By all accounts, the supply chain overhaul was a smashing success for the $13 billion company. CPFR cut forecasting errors in half. APS boosted availability in North America from 83% to 93% (it’s at 97% today), reduced finished-goods inventories by more than 20% and trimmed 5% from freight and warehouse costs. Whirlpool declined to discuss the cost of the projects.

Managers at Whirlpool give much of the credit for the success of these projects to a close partnership between the IT department and the business units. Says Hoyt, “It was one of the first times the IT community didn’t say, ‘OK, here’s your tool.’ We said the tool had to do x, y and z. We did the requirements analysis together.”

Whirlpool considered standardizing completely on SAP for all ERP and supply chain systems in North America, but i2 ultimately got the nod for the APS system, the critical part needed to fix the company’s availability and inventory problems. “There was a lot of back and forth, but after a long harangue and discussion of our business requirements, we settled on the i2 tool set in North America,” Hoyt says.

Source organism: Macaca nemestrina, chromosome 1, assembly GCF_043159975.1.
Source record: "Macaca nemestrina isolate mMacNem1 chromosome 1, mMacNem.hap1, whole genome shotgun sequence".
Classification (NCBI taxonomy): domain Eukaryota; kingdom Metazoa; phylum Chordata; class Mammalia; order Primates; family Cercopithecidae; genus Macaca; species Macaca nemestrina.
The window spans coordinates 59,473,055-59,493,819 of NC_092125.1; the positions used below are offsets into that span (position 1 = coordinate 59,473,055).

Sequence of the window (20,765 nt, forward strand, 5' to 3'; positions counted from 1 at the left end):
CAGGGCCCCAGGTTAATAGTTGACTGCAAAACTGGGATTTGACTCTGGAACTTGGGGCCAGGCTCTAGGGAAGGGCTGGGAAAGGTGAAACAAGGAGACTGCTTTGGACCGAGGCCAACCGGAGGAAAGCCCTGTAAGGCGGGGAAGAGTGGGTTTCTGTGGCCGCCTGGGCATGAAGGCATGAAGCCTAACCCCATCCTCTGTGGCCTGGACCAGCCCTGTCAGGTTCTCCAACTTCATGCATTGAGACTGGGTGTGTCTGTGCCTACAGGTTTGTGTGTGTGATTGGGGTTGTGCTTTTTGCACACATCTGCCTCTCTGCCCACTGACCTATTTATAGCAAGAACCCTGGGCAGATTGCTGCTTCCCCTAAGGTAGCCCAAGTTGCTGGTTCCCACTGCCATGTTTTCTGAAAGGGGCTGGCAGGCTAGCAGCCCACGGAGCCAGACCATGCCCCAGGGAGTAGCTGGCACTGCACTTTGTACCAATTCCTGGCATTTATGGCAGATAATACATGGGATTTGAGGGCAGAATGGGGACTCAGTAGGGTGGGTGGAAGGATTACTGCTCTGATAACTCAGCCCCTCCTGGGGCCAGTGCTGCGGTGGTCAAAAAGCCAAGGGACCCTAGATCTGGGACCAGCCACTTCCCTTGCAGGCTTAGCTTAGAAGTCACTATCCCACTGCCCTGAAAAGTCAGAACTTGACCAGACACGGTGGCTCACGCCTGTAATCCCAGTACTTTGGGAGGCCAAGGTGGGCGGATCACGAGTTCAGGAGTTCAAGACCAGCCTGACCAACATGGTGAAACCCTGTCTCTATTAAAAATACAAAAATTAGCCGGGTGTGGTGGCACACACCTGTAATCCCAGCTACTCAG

But while i2 was seen as being more capable than SAP for handling the fine-grained optimization, constraint-based planning and prioritization that the business units wanted, it was far from ideal from an IT perspective.

The APS system would cost IT, whose budget is about $190 million, more than an all-SAP supply chain because there would be less integration, more systems interfaces and more skills to maintain in-house. Plus, IT was worried about i2’s deteriorating financial condition.

Whirlpool had already standardized on IBM AIX application servers and zSeries mainframe database servers for supply chain systems and had put systems for all its global operations in a single data center in Benton Harbor. Now it was time to standardize on software.